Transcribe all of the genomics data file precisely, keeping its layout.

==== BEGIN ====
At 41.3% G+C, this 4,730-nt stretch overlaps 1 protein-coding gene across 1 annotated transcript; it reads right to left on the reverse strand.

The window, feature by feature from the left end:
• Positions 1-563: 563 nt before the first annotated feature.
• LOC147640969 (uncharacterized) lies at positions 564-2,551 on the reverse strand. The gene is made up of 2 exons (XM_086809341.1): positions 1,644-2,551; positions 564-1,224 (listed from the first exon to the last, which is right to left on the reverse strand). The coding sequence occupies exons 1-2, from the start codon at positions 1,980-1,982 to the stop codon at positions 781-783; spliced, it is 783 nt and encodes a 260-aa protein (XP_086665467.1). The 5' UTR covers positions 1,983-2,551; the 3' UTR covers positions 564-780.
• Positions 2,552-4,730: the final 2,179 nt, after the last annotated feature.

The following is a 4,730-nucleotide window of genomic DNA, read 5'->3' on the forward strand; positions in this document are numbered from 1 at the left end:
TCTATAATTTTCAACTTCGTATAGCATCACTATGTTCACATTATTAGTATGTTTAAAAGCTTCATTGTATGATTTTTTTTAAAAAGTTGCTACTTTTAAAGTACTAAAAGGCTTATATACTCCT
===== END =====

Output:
At 41.3% G+C, this 4,730-nt stretch overlaps 1 protein-coding gene across 1 annotated transcript; it reads right to left on the reverse strand.

The window, feature by feature from the left end:
• Positions 1-563: 563 nt before the first annotated feature.
• LOC147640969 (uncharacterized) lies at positions 564-2,551 on the reverse strand. The gene is made up of 2 exons (XM_086809341.1): positions 1,644-2,551; positions 564-1,224 (listed from the first exon to the last, which is right to left on the reverse strand). The coding sequence occupies exons 1-2, from the start codon at positions 1,980-1,982 to the stop codon at positions 781-783; spliced, it is 783 nt and encodes a 260-aa protein (XP_086665467.1). The 5' UTR covers positions 1,983-2,551; the 3' UTR covers positions 564-780.
• Positions 2,552-4,730: the final 2,179 nt, after the last annotated feature.

The following is a 4,730-nucleotide window of genomic DNA, read 5'->3' on the forward strand; positions in this document are numbered from 1 at the left end:
TCTATAATTTTCAACTTCGTATAGCATCACTATGTTCACATTATTAGTATGTTTAAAAGCTTCATTGTATGATTTTTTTTAAAAAGTTGCTACTTTTAAAGTACTAAAAGGCTTATATACTCCT